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Tech Book Face Off: The C Programming Language Vs. The Little Schemer

I decided it was time to take a look at two of the oldest books on my tech book list, the famed The C Programming Language from 1988 by Brian Kernighan and Dennis Ritchie (a.k.a K&R) and the not quite as old The Little Schemer from 1995 by Daniel Friedman and Mathias Felleisen. In the world of programming, these books are ancient, but I still hoped to gain something from reading them because new (or at least forgotten) insights can often be gleaned from old books.

I have been programming in C and C++ for nearly two decades now, so picking up a few insights was my main goal with K&R. I didn't expect to learn a ton of new stuff about the language since it's such a small language and I've been using it for so long. As for The Little Schemer, I have heard so many good things about this book and the Scheme programming language (a dialect of Lisp) that I was excited to see what it was all about. I was surprised by both books, and probably not in ways that you would expect. Let's take a look at both books in more detail.

The C Programming Language front coverVS.The Little Schemer front cover

The C Programming Language

To be honest, I'm sorry to say that I did not enjoy this book. I was certainly expecting to. It is held up as the epitome of programming language texts by many programmers, and in its day, it most certainly was. But it is showing its age, and numerous points in the book are obsolete or incorrect now. This is entirely understandable, considering that the last published edition is nearly three decades old. The question is whether or not it's still worth a read, given its age, and the answer is probably not.

When I read a tech book, I'm always considering two questions. Am I learning enough new things to justify the time to read the book? And if not, who would get the most benefit out of this book? I can't say that I learned a single new thing from this book, although several good programming techniques were recounted. I would say The Pragmatic Programmer or Clean Code would be much better books for learning these techniques, though, and they have held up better over time. As for anyone else, this book is problematic as well. It's too concise to be an introductory programming text, and it is definitely not meant for beginner programmers. The expert C programmer isn't going to get anything out of it. The experienced programmer looking to learn C will run into issues learning things about the language that they should no longer do, miss out on modern C programming practices, and generally have an incomplete picture of modern C programming. That leaves the curious-minded programmer, and for them, it's a pleasantly short book with the main text coming in at less than 200 pages.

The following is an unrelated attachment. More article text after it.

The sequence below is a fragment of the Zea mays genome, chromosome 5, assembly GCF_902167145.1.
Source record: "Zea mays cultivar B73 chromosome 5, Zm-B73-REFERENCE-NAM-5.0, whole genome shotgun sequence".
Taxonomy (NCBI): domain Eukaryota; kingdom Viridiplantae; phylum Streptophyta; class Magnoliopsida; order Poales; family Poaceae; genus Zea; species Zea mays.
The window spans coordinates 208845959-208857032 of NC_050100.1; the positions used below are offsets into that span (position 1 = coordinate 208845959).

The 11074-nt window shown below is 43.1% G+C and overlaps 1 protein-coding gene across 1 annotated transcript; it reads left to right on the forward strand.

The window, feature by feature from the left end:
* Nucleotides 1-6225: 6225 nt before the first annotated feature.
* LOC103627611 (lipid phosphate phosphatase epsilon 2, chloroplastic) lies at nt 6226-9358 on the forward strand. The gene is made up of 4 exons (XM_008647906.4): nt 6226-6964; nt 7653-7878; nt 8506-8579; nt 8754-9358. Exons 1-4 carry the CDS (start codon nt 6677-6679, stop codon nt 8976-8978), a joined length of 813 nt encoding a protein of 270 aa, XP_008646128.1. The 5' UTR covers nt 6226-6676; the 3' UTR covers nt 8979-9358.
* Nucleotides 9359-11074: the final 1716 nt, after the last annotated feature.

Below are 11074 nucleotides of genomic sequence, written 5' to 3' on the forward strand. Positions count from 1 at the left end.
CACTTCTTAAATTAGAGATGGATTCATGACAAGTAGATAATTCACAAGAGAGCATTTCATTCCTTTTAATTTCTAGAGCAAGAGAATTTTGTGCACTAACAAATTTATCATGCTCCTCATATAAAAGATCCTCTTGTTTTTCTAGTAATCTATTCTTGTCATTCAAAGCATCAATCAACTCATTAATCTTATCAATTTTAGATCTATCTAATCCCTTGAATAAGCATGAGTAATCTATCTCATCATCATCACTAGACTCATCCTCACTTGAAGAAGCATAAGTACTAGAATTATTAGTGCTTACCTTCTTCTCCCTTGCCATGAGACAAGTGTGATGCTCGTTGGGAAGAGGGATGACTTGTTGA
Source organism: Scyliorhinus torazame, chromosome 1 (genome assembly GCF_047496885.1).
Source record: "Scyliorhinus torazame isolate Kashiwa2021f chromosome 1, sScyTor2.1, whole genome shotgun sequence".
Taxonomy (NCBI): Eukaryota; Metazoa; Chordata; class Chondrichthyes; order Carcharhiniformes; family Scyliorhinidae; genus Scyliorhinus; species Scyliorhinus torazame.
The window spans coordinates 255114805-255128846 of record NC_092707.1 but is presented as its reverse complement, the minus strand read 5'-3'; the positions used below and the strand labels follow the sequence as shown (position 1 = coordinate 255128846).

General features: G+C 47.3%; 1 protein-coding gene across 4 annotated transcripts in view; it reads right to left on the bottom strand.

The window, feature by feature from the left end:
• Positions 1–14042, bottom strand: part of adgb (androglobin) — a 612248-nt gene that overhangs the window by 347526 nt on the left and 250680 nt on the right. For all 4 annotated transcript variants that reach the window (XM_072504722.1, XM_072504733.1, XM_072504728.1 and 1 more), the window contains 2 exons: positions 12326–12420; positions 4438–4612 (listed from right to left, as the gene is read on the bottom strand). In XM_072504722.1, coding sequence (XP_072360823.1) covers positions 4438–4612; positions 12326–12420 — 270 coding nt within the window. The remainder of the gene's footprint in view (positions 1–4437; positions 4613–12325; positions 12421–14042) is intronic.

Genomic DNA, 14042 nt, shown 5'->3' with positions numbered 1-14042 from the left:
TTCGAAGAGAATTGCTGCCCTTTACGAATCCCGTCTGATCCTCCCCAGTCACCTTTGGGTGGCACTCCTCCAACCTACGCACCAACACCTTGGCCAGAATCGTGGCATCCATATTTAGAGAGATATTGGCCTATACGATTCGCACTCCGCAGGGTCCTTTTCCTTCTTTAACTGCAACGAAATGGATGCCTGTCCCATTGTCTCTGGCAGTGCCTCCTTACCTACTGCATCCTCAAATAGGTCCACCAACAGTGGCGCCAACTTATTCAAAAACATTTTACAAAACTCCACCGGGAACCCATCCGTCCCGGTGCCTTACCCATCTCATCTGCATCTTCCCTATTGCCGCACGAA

K&R is certainly well written, and it's laid out well. The authors do not mince words to pad their page count, and they describe this clear, compact programming language in clear, compact prose and code examples. Their description of this spartan language is almost comical in what it doesn't do:
C provides no operations to deal directly with composite objects such as character strings, sets, lists, or arrays. There are no operations that manipulate an entire array or string, although structures may be copied as a unit. The language does not define any storage allocation facility other than static definition and the stack discipline provided by the local variables of functions; there is no heap or garbage collection. Finally, C itself provides no input/output facilities; there are no READ or WRITE statements, and no built-in file access methods. All of these higher-level mechanisms must be provided by explicitly-called functions.
Yet, its small footprint has certain advantages:
Since C is relatively small, it can be described in a small space, and learned quickly. A programmer can reasonably expect to know and understand and indeed regularly use the entire language.
Good programming practices are sprinkled throughout the text. Like the program feature descriptions and explanations, the reasoning is short and to the point. For example, here's an excerpt on why magic numbers are a bad idea in code: